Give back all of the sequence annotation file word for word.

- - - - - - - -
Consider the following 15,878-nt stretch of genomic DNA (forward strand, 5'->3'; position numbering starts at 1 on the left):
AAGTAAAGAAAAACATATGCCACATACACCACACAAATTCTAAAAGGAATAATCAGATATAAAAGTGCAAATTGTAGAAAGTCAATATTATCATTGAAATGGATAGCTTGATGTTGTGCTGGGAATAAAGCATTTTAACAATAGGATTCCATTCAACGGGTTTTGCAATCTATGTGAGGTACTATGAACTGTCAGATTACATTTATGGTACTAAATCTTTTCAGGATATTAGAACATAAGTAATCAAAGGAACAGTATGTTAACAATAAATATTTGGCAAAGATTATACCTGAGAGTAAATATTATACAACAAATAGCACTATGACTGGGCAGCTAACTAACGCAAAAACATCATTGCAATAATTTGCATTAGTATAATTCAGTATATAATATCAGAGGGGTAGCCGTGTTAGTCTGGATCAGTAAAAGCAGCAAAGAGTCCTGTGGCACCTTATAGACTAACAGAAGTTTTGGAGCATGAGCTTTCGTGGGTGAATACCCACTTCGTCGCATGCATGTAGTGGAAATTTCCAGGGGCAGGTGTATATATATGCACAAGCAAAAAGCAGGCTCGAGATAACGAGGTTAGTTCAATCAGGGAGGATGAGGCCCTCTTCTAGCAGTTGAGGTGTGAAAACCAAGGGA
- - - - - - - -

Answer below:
Consider the following 15,878-nt stretch of genomic DNA (forward strand, 5'->3'; position numbering starts at 1 on the left):
AAGTAAAGAAAAACATATGCCACATACACCACACAAATTCTAAAAGGAATAATCAGATATAAAAGTGCAAATTGTAGAAAGTCAATATTATCATTGAAATGGATAGCTTGATGTTGTGCTGGGAATAAAGCATTTTAACAATAGGATTCCATTCAACGGGTTTTGCAATCTATGTGAGGTACTATGAACTGTCAGATTACATTTATGGTACTAAATCTTTTCAGGATATTAGAACATAAGTAATCAAAGGAACAGTATGTTAACAATAAATATTTGGCAAAGATTATACCTGAGAGTAAATATTATACAACAAATAGCACTATGACTGGGCAGCTAACTAACGCAAAAACATCATTGCAATAATTTGCATTAGTATAATTCAGTATATAATATCAGAGGGGTAGCCGTGTTAGTCTGGATCAGTAAAAGCAGCAAAGAGTCCTGTGGCACCTTATAGACTAACAGAAGTTTTGGAGCATGAGCTTTCGTGGGTGAATACCCACTTCGTCGCATGCATGTAGTGGAAATTTCCAGGGGCAGGTGTATATATATGCACAAGCAAAAAGCAGGCTCGAGATAACGAGGTTAGTTCAATCAGGGAGGATGAGGCCCTCTTCTAGCAGTTGAGGTGTGAAAACCAAGGGA